But, as a burgeoning number of advisories makes clear, not every mask is helpful.
In guidance updated late last week, the Centers for Disease Control and Prevention warned against wearing masks with exhalation valves or vents, a type of face covering made for hot and dusty construction work that has become a popular pandemic accessory because of its seemingly high-tech design.
“The purpose of masks is to keep respiratory droplets from reaching others to aid with source control,” the agency’s guidance reads. “However, masks with one-way valves or vents allow air to be exhaled through a hole in the material, which can result in expelled respiratory droplets that can reach others. This type of mask does not prevent the person wearing the mask from transmitting COVID-19 to others.
“Therefore, CDC does not recommend using masks for source control if they have an exhalation valve or vent.”
3M, which makes valve masks for construction work, illustrates on its website how they work: inhaled air is filtered through the fabric part of the mask, and hot, humid exhaled air goes out through the valve. The system may be what you want when tearing out a kitchen for remodeling, but the valve defeats the purpose when you’re trying to slow the spread of a virus.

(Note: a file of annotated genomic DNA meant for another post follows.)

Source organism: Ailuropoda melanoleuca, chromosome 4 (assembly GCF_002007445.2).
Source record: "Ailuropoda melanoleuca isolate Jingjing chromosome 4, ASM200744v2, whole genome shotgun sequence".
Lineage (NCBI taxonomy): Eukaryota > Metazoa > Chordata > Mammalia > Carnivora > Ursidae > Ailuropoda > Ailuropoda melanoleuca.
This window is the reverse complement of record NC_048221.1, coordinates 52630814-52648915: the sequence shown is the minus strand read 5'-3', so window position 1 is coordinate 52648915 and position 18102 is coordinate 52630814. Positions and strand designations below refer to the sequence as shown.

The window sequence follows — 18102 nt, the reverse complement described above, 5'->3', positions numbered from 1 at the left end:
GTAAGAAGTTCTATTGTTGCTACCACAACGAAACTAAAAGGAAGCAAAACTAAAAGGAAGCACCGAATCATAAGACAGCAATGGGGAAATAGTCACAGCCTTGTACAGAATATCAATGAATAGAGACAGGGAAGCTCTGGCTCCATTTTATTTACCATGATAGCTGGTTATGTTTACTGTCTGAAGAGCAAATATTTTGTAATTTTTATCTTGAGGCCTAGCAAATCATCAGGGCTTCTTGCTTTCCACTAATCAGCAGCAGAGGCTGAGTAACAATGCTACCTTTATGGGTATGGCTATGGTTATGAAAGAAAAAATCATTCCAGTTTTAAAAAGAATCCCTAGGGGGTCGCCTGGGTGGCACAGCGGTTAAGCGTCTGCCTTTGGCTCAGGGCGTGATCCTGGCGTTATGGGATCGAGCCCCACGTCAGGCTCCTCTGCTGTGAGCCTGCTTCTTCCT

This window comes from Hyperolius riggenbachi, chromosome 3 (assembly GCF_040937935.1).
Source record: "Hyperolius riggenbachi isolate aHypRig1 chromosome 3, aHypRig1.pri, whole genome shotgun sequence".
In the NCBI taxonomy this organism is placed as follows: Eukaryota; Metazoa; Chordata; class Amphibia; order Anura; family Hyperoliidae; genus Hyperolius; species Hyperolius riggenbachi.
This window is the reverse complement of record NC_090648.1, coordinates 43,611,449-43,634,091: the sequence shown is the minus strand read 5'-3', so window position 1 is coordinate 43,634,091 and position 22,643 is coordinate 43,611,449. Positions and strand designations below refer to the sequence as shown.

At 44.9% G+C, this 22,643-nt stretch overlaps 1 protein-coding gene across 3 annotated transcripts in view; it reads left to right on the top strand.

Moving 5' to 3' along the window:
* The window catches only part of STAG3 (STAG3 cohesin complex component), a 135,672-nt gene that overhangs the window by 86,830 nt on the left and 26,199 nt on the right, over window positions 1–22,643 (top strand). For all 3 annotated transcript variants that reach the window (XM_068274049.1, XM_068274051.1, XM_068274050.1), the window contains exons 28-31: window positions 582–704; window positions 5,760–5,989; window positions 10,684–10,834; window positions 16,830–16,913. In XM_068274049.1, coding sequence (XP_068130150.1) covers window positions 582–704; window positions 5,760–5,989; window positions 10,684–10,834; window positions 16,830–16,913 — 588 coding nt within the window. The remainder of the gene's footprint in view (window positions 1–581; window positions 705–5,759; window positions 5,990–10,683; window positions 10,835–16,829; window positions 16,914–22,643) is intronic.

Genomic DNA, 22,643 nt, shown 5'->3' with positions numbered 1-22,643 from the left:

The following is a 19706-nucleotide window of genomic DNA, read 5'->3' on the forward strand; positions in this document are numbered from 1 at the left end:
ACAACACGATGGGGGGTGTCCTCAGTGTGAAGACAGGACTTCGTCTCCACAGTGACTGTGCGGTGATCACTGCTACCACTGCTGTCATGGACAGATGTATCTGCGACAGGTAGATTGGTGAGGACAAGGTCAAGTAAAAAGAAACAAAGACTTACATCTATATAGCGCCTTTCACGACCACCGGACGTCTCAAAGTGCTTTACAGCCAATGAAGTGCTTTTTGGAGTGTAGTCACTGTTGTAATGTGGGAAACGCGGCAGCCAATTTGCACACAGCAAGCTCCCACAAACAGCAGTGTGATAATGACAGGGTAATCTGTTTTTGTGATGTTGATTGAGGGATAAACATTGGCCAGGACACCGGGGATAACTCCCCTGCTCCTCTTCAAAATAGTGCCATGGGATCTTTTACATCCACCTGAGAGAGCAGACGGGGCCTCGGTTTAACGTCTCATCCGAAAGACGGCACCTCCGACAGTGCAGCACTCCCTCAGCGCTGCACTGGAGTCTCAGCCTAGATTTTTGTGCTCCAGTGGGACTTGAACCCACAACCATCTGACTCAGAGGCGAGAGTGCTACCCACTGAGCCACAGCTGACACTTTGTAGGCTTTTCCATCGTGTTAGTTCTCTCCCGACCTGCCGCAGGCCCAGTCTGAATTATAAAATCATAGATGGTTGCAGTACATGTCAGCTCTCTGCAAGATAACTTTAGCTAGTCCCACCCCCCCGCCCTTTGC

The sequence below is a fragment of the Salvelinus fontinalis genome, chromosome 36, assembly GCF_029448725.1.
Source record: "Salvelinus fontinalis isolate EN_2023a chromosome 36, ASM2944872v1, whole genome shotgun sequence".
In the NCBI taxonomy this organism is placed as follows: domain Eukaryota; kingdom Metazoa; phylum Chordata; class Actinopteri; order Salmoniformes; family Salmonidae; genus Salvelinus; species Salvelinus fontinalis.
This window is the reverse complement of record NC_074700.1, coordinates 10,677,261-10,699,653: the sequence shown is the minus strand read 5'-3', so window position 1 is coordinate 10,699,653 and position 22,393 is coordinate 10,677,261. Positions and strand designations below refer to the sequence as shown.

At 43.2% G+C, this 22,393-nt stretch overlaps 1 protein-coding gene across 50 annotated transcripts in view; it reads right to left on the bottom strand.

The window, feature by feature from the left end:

Public health experts recommend mask-wearing to prevent respiratory droplets from spreading into the air when you exhale, speak, cough or sneeze, and the valves allow those droplets through.
Medical masks, you’ll notice, do not have valves.
The CDC recommends simple cloth masks instead. A few layers of cotton prevent most of the potentially infectious respiratory droplets from escaping into the air around you, and they are also much cooler than the form-fitting N95 masks.
Masks with valves have been banned by the major U.S. airlines, with American Airlines on Wednesday becoming the latest to announce a policy change, citing the CDC guidance.
A recent study also suggested people should avoid the newly popular neck gaiters, which are made of thin, stretchy material.
Researchers at Duke University found those coverings may be worse than not wearing a mask at all, because they break up larger airborne particles into a spray of little ones more likely to linger longer in the air.